Peng You

07/16/2013

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This is it. My trip to the People's Republic of China is over. In a few minutes I catch a bus to the airport. And in about 24 hours I'll land in charlotte and be back home.
This trip has truly been awesome. I've learned so much about this place, its culture, its language, and its people. I know I've written about this already, but what I've seen and experienced here was nothing like what you might expect if you only watch the American media's portrayal of China. They people here are friendly, smart, eager to help in any way they can, and just overall good people. The cities where I went, at least, are also very clean and modern and relatively "Westernized." China is really a great place.
The Chinese have a word that they use a lot: peng you (it's pronounced "pung yo.") It means "friends." It's very important in their culture. When they meet a new person, they want to treat them as if they are already a good friend. They tend to think of others before they think of themselves. They want to make sure you have as much as you need, and then some!
When students walk down the hall, you will often see them walking and holding hands. Usually a girl and a girl, although occasionally a boy and a boy. Never a boy and a girl. It's just a sign of how good of friends they are. You'll even see adults doing the same thing walking down the street.
When I had the students trying to teach me some Chinese during the down times, one of the very first things they showed me how to say was "we are friends." And they really wanted me to say it and pronounce it right. And to mean it - they wanted to know that I thought of them as friends.
And I can honestly say that I've made a lot of new friends here. The students were pretty awesome. Their desire to learn from me AND to teach me was inspiring. But I was their new friend, so of course that's what you would do for a friend. Some of these kids I'll never forget. And their crazy English names make it a little harder to forget, ha ha. The students all pick English names that are easier for English speakers to pronounce. Most of them are regular names, but sometimes they just pick random English words. Some of the funnier ones that I heard were: hamburger, pirate, ice frog, and silence (do you like any of those names for our baby, Christine?!) I also had about 3 Toms and 3 Jerrys in each class, since -for some reason - that is one of the most popular cartoons over here. But whatever their names are, I'll never forget Coco, a little boy who is very smart and who wants to ask a million questions and learn as much as he can. Or Dora, a very smart girl who has been studying English for 10 years (she's 13 now) and who wants to be an English teacher when she grows up. And a bunch of others like Julie, Lemon, Daniel, Georgina, Israel, and Jimmy. They are my Chinese friends.
The Chinese adults I met here were even more friendly. Mr. Li invited me into his home for dinner and was incredibly accommodating to us. Mary (the director) and principal Jiang were excellent hosts and showered us with gifts and gave us anything else we needed. And Benjy, who was our main helper here was the best friend of the bunch. His constant smile and his ridiculous desire to make us as happy as possible at all times was great. It's impossible to even look at him without getting happy. I'll really miss him when I leave.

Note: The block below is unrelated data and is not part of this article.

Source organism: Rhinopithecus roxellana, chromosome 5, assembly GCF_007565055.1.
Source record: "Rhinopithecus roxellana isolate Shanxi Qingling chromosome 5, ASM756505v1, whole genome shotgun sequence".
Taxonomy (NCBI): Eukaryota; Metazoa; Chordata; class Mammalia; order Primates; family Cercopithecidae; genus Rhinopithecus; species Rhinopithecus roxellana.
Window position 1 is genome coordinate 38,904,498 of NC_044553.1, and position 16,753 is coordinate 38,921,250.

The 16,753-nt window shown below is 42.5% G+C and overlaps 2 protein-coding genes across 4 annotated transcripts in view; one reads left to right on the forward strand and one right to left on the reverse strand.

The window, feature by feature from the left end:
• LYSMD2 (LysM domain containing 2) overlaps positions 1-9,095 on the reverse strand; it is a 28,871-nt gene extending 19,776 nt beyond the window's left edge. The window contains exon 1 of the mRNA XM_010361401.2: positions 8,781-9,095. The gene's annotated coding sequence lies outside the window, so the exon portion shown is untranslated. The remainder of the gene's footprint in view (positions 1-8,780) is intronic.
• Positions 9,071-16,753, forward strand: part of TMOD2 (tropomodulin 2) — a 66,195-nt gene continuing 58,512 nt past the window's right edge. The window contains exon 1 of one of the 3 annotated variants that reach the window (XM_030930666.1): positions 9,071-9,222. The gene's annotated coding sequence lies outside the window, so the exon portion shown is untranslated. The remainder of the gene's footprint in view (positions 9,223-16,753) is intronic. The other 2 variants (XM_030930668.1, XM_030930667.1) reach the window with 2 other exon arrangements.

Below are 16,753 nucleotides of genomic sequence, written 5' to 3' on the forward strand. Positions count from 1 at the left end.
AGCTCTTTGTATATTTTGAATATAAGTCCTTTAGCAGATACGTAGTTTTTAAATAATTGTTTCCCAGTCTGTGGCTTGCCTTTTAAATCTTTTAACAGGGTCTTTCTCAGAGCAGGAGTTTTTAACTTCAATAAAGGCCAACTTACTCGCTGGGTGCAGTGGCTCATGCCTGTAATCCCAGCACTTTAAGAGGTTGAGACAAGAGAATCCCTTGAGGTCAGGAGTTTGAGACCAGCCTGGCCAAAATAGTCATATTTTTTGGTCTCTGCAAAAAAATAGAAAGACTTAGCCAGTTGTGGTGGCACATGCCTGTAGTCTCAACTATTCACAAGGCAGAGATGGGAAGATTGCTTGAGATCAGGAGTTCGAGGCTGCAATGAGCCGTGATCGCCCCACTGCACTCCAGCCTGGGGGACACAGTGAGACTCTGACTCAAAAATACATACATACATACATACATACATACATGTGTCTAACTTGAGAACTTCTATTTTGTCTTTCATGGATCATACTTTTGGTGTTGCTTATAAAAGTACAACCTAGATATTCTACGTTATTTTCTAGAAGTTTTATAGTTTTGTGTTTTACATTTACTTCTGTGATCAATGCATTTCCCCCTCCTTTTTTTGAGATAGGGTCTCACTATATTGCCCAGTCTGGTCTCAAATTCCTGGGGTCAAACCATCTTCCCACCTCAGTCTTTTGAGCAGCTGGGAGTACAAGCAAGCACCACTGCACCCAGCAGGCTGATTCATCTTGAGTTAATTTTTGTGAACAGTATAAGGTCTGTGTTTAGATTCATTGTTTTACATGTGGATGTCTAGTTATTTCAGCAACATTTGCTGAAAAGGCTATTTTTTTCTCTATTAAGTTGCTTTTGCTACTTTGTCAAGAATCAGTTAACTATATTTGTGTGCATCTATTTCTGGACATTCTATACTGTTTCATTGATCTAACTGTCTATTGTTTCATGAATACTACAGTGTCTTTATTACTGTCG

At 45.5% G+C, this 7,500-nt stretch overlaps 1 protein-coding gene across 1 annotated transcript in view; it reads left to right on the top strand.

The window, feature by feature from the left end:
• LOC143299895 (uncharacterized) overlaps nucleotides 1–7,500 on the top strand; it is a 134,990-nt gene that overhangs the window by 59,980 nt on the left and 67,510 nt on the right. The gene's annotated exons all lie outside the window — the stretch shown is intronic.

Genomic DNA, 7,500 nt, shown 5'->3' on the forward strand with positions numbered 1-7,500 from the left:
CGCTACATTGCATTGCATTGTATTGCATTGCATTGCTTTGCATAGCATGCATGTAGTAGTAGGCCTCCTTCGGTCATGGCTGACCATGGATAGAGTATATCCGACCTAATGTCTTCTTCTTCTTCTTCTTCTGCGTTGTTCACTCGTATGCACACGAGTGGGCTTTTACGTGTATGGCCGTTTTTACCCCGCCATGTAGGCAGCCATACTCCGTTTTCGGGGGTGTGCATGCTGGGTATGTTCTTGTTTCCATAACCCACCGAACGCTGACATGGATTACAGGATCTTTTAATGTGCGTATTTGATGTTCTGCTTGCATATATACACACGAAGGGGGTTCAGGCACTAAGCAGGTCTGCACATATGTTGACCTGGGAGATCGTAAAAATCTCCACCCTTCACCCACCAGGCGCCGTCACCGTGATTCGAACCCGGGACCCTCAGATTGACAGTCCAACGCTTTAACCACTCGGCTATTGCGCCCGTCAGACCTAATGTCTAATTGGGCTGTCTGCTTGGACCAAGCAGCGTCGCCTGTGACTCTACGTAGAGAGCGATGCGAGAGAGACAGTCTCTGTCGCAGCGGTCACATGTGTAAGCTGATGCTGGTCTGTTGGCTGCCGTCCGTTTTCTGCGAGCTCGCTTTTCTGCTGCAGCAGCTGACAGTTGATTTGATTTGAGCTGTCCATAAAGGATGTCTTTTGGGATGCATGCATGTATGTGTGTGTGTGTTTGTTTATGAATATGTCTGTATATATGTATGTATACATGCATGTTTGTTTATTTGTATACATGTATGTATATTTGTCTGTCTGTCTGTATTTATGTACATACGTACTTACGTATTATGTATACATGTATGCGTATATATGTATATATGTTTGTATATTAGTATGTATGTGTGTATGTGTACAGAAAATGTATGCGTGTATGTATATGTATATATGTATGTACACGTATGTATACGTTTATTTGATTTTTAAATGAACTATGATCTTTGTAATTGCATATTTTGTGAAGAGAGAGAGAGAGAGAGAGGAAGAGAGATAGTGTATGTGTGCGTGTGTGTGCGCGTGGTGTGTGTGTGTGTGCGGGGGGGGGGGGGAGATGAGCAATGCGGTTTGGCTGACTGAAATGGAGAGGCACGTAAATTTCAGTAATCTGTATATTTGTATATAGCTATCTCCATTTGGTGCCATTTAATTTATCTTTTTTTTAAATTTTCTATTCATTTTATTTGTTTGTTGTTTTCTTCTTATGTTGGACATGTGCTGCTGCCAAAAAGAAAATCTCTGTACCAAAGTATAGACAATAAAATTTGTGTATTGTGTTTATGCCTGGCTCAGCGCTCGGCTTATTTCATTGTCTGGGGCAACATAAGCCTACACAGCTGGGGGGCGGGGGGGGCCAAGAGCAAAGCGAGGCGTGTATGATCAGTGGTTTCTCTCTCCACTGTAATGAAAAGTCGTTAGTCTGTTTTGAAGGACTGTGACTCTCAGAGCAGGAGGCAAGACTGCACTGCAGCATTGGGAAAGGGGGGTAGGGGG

I've also made some new American friends. I didn't know everyone on the trip before I came here, but got to know them over this hectic, exhausing two and a half weeks. This really was an excellent group of people that I feel honored to have been a part of. I do hope that some of these friendships that I've made here will continue on once we get back home.
Bit the "peng you" goes even deeper than all of that. When the students wanted me to say it, they also wanted me to say that the USA and China were friends. They said that they loved our country, but they were afraid that our country doesn't consider them a friend. And I don't think I can disagree with that point. And I know I'm only one person, and our group of teachers are only 31 people but id love to see real change in that area. Yeah, they have a communist government. But they also have McDonalds and cell phones and Justin bieber. They're a lot more like us they they are different from us. And if these two governments and countries and people can realize that, things would be a lot better.
So this is my final Chinese blog post, as I'm about to leave here. I will add a few more pictures over the coming few days though, so check for that. Thank you for reading. And the next time you get a chance to come to China, I highly recommend it! And the next time you hear anything about China, try to keep it in perspective. They are our friend. Wo ai zhong guo, & wo ai ni men! Wo men shi peng you!
 
 
Today was the last "normal" day here in nanjing. Although we didn't have a culture class or an evening activity, so our night was free. And the students knew that tomorrow's schedule is going to be weird, so they sort of acted like it was the "last day of school." And they were coming around and asking for our autographs and email addresses and stuff like that. Maybe this day wasn't all that normal, I guess.
So with my evening off, there were still a few gifts that I wanted to pick up for people, so I wanted to go to the market place by the Confucian Temple. We ran into a little bit of trouble finding a cab that would take us the 30 minute drive from the hotel to there, and we ended up losing a lot of the group that was going to go with us. But Ron and I persevered! We got one of the ladies who works at the hotel to convince a cab driver to take us. Who knew if we'd find a cab driver to take us back or not, but we'd cross that bridge when we got to it.